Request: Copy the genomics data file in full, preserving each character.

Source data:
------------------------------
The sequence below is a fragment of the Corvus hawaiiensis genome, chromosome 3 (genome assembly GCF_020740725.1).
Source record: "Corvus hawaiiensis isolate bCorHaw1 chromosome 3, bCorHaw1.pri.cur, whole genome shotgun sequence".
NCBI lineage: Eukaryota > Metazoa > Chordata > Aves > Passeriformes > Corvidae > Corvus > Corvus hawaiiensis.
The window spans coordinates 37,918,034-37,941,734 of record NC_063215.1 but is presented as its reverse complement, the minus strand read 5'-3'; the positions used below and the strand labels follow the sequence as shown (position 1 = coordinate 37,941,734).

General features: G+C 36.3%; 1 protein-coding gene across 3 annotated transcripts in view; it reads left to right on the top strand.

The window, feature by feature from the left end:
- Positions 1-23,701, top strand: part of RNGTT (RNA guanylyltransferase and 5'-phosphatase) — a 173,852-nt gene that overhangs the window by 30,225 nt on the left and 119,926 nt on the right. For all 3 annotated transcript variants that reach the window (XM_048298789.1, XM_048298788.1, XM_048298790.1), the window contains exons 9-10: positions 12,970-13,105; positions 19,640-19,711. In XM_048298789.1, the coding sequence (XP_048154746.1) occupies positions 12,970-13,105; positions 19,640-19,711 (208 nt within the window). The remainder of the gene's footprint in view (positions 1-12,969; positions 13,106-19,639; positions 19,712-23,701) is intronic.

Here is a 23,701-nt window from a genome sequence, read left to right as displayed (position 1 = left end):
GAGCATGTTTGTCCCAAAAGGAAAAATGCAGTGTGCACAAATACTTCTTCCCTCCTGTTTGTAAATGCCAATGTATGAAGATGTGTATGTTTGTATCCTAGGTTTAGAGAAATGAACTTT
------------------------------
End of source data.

The sequence below is a fragment of the Corvus hawaiiensis genome, chromosome 3 (genome assembly GCF_020740725.1).
Source record: "Corvus hawaiiensis isolate bCorHaw1 chromosome 3, bCorHaw1.pri.cur, whole genome shotgun sequence".
NCBI lineage: Eukaryota > Metazoa > Chordata > Aves > Passeriformes > Corvidae > Corvus > Corvus hawaiiensis.
The window spans coordinates 37,918,034-37,941,734 of record NC_063215.1 but is presented as its reverse complement, the minus strand read 5'-3'; the positions used below and the strand labels follow the sequence as shown (position 1 = coordinate 37,941,734).

General features: G+C 36.3%; 1 protein-coding gene across 3 annotated transcripts in view; it reads left to right on the top strand.

The window, feature by feature from the left end:
- Positions 1-23,701, top strand: part of RNGTT (RNA guanylyltransferase and 5'-phosphatase) — a 173,852-nt gene that overhangs the window by 30,225 nt on the left and 119,926 nt on the right. For all 3 annotated transcript variants that reach the window (XM_048298789.1, XM_048298788.1, XM_048298790.1), the window contains exons 9-10: positions 12,970-13,105; positions 19,640-19,711. In XM_048298789.1, the coding sequence (XP_048154746.1) occupies positions 12,970-13,105; positions 19,640-19,711 (208 nt within the window). The remainder of the gene's footprint in view (positions 1-12,969; positions 13,106-19,639; positions 19,712-23,701) is intronic.

Here is a 23,701-nt window from a genome sequence, read left to right as displayed (position 1 = left end):
GAGCATGTTTGTCCCAAAAGGAAAAATGCAGTGTGCACAAATACTTCTTCCCTCCTGTTTGTAAATGCCAATGTATGAAGATGTGTATGTTTGTATCCTAGGTTTAGAGAAATGAACTTT